This year was my first Passover in Jerusalem. At my seders last year, I still wasn’t sure whether I meant it when I said “next year in Jerusalem,” but this year I knew as I said it that I’d be staying for a second year. When I spoke with my mother a few days before the seder, she asked me to tell her what Passover in Jerusalem is like. So why was last Saturday night different from all other nights?

My girlfriend and I were invited to the home of an orthodox family, friends of hers for many years, who invited us as a couple. We were asked (as were all of the guests) to prepare a short d’var torah or tell a story at the seder; as they said, “there are no hosts or guests at the seder, we’re all on the same journey together.”

So I spoke about Moses, how he was really the original one of the four children who “does not know how to ask.” When god tells Moses to go bring the Israelites out of Egypt, he initially refuses. The torah describes Moses as “uncircumcised of lips,” which is sometimes translated as “slow of speech,” and understood to mean that he is shy, or has a speech impediment. But I think it’s clear that Moses’ problem is less personal. Moses grew up in Pharaoh’s palace, while being sent back to his Israelite family to be nursed. He may be Israelite himself, but he is fluent in the language and manners of the Egyptian royal family. He may have been raised at court, but with the open knowledge of his origins in the slave community. He is an outsider in both of his communities, which is why he flees to Midian and tries to start over there. But when god finally convinces Moses to return to Egypt, he goes with the knowledge that no one in Egypt is going to want to listen to him, and no one will easily hear what he has to say. And that’s a lesson that each of us needs to learn, to speak up even when we think we won’t be heard, to make the effort even when we’re sure that our accents and appearances will influence others to push us away.

And we had a fascinating group at the seder, all of whom understood the message; nearly everyone at the table had been born outside of Israel, with a few who had been born here to immigrant parents. Nearly everyone at the table spoke at least three languages, and several couldn’t easily identify which was their ‘first’ language. And one woman had actually left Egypt herself in the early 60’s, moving to London and then Paris before coming to Jerusalem; she spent the seders of her youth saying “next year in Jerusalem” in Egypt, and reading in the hagaddah that she was to feel as if she herself had left Egypt, but to this day she gets looks of distrust from other Jews when she speaks in her native Arabic.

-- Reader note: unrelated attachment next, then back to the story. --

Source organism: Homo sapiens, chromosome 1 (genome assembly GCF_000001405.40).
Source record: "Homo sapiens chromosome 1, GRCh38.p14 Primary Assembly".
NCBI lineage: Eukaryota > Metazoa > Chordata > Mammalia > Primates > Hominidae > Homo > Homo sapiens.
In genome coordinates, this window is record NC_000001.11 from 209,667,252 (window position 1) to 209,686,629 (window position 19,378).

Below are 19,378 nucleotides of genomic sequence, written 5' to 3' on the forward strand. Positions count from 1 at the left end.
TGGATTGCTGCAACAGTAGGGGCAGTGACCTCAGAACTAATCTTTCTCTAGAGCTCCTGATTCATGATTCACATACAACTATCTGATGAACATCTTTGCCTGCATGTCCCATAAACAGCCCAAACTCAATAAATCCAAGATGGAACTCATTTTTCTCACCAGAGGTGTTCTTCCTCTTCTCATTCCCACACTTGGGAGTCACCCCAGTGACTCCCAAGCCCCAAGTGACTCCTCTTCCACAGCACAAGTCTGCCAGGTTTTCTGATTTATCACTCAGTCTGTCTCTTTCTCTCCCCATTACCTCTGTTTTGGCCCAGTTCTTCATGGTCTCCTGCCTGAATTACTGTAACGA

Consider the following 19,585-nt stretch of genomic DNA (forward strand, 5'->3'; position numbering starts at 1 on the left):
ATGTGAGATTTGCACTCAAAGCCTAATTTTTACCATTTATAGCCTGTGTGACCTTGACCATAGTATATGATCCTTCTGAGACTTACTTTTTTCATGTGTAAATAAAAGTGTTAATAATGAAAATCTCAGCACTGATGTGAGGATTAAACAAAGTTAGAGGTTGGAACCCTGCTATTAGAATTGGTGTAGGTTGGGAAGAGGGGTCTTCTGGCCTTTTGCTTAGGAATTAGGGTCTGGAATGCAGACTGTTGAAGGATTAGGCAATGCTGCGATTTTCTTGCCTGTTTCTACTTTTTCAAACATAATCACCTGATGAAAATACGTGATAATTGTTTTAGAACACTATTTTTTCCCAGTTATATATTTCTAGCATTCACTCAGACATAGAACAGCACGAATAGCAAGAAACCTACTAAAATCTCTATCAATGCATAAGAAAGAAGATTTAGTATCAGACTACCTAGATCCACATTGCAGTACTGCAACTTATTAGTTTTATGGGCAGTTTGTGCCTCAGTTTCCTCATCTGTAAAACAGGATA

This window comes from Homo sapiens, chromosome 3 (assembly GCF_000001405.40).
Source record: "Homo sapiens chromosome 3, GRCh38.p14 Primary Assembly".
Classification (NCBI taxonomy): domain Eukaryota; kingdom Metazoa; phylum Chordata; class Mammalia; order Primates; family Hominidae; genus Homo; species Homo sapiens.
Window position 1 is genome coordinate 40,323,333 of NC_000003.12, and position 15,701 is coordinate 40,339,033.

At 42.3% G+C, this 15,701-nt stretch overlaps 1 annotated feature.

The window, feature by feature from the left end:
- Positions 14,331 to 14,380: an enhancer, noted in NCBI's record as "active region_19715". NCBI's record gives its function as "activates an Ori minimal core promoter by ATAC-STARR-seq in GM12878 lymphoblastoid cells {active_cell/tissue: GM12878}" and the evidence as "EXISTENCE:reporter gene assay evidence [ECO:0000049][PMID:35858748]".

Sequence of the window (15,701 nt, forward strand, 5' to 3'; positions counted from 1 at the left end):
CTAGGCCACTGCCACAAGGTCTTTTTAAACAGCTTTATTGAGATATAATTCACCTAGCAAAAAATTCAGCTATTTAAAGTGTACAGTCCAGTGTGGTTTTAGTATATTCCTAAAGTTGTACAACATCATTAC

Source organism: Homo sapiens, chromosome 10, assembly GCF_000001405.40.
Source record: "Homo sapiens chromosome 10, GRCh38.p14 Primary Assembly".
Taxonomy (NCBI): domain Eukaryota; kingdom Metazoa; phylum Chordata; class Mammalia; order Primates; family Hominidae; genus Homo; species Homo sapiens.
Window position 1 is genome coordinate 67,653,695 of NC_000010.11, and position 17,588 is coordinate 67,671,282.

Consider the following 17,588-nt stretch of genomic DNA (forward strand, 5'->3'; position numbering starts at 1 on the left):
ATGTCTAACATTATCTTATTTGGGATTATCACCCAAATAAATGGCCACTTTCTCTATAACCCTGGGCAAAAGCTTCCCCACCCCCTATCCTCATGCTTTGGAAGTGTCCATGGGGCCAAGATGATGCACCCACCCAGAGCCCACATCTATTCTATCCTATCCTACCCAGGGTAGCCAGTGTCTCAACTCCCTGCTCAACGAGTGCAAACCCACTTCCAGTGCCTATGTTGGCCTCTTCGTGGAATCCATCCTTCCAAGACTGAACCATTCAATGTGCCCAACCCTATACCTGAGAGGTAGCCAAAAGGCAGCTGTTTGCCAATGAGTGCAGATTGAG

The seder itself was conducted in a combination of Hebrew and English, but dinner conversation branched into French and German and Spanish and Arabic. Others who shared stories provided bits of Amharic and Ladino and Japanese. Displayed prominently among the haggadot was a lovely little book with the Four Questions translated into 23 languages, with commentary about each linguistic community.

The 25 people sitting at the table for the seder probably wouldn’t have met under any other circumstances, and we might not have listened to each other if we had met elsewhere. Israel may have people from everywhere, but they don’t always talk to each other, and many make no effort to learn the language of someone they consider to be “other.” But by the end of the seder, one young woman had memorized the first of the four questions in Ladino, and the visiting guest who only spoke English was talking about signing up for a Spanish class when she returns home to the US. One of the more right-wing attendees was asking where he could sign up for a good beginning Arabic class, and the Egyptian woman was telling my German-American-Israeli girlfriend that she spoke Arabic with a Lebanese accent. This year in Jerusalem, in half a dozen different languages, we listened.